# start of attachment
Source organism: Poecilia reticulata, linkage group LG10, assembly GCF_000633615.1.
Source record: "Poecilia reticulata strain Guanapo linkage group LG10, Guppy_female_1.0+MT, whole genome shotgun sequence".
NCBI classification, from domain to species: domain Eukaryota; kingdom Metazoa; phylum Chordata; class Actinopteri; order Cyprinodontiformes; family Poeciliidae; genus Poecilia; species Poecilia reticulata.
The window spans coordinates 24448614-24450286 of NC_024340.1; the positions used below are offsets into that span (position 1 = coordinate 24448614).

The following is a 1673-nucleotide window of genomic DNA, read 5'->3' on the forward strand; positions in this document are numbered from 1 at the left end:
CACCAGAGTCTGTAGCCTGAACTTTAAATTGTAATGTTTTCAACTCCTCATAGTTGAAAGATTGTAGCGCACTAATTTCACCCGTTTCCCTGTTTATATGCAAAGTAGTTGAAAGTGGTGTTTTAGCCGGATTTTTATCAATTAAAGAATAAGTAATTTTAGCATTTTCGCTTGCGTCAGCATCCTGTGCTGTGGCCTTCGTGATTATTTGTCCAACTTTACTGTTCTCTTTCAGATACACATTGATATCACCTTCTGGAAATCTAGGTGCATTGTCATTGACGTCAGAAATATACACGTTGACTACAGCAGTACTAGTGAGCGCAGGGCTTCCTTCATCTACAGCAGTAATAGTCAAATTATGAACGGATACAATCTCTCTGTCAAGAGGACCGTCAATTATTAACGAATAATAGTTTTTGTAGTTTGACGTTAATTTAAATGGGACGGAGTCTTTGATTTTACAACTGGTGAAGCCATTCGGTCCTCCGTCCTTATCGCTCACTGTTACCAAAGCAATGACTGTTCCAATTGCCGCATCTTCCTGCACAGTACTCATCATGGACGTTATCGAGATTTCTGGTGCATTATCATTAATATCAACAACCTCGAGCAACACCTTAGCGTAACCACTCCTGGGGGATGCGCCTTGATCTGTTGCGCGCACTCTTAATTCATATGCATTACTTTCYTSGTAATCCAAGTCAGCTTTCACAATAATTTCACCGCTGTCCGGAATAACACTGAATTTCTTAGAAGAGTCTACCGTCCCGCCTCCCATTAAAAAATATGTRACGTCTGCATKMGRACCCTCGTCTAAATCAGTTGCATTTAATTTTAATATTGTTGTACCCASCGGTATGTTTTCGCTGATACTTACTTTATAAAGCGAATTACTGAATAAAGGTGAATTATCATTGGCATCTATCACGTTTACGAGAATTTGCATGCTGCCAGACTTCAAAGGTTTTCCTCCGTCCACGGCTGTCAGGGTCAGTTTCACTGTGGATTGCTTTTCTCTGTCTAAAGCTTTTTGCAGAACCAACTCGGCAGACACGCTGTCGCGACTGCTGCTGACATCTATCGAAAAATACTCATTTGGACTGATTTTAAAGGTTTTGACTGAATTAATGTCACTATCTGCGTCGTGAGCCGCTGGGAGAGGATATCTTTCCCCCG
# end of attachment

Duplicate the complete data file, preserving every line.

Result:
Source organism: Poecilia reticulata, linkage group LG10, assembly GCF_000633615.1.
Source record: "Poecilia reticulata strain Guanapo linkage group LG10, Guppy_female_1.0+MT, whole genome shotgun sequence".
NCBI classification, from domain to species: domain Eukaryota; kingdom Metazoa; phylum Chordata; class Actinopteri; order Cyprinodontiformes; family Poeciliidae; genus Poecilia; species Poecilia reticulata.
The window spans coordinates 24448614-24450286 of NC_024340.1; the positions used below are offsets into that span (position 1 = coordinate 24448614).

The following is a 1673-nucleotide window of genomic DNA, read 5'->3' on the forward strand; positions in this document are numbered from 1 at the left end:
CACCAGAGTCTGTAGCCTGAACTTTAAATTGTAATGTTTTCAACTCCTCATAGTTGAAAGATTGTAGCGCACTAATTTCACCCGTTTCCCTGTTTATATGCAAAGTAGTTGAAAGTGGTGTTTTAGCCGGATTTTTATCAATTAAAGAATAAGTAATTTTAGCATTTTCGCTTGCGTCAGCATCCTGTGCTGTGGCCTTCGTGATTATTTGTCCAACTTTACTGTTCTCTTTCAGATACACATTGATATCACCTTCTGGAAATCTAGGTGCATTGTCATTGACGTCAGAAATATACACGTTGACTACAGCAGTACTAGTGAGCGCAGGGCTTCCTTCATCTACAGCAGTAATAGTCAAATTATGAACGGATACAATCTCTCTGTCAAGAGGACCGTCAATTATTAACGAATAATAGTTTTTGTAGTTTGACGTTAATTTAAATGGGACGGAGTCTTTGATTTTACAACTGGTGAAGCCATTCGGTCCTCCGTCCTTATCGCTCACTGTTACCAAAGCAATGACTGTTCCAATTGCCGCATCTTCCTGCACAGTACTCATCATGGACGTTATCGAGATTTCTGGTGCATTATCATTAATATCAACAACCTCGAGCAACACCTTAGCGTAACCACTCCTGGGGGATGCGCCTTGATCTGTTGCGCGCACTCTTAATTCATATGCATTACTTTCYTSGTAATCCAAGTCAGCTTTCACAATAATTTCACCGCTGTCCGGAATAACACTGAATTTCTTAGAAGAGTCTACCGTCCCGCCTCCCATTAAAAAATATGTRACGTCTGCATKMGRACCCTCGTCTAAATCAGTTGCATTTAATTTTAATATTGTTGTACCCASCGGTATGTTTTCGCTGATACTTACTTTATAAAGCGAATTACTGAATAAAGGTGAATTATCATTGGCATCTATCACGTTTACGAGAATTTGCATGCTGCCAGACTTCAAAGGTTTTCCTCCGTCCACGGCTGTCAGGGTCAGTTTCACTGTGGATTGCTTTTCTCTGTCTAAAGCTTTTTGCAGAACCAACTCGGCAGACACGCTGTCGCGACTGCTGCTGACATCTATCGAAAAATACTCATTTGGACTGATTTTAAAGGTTTTGACTGAATTAATGTCACTATCTGCGTCGTGAGCCGCTGGGAGAGGATATCTTTCCCCCG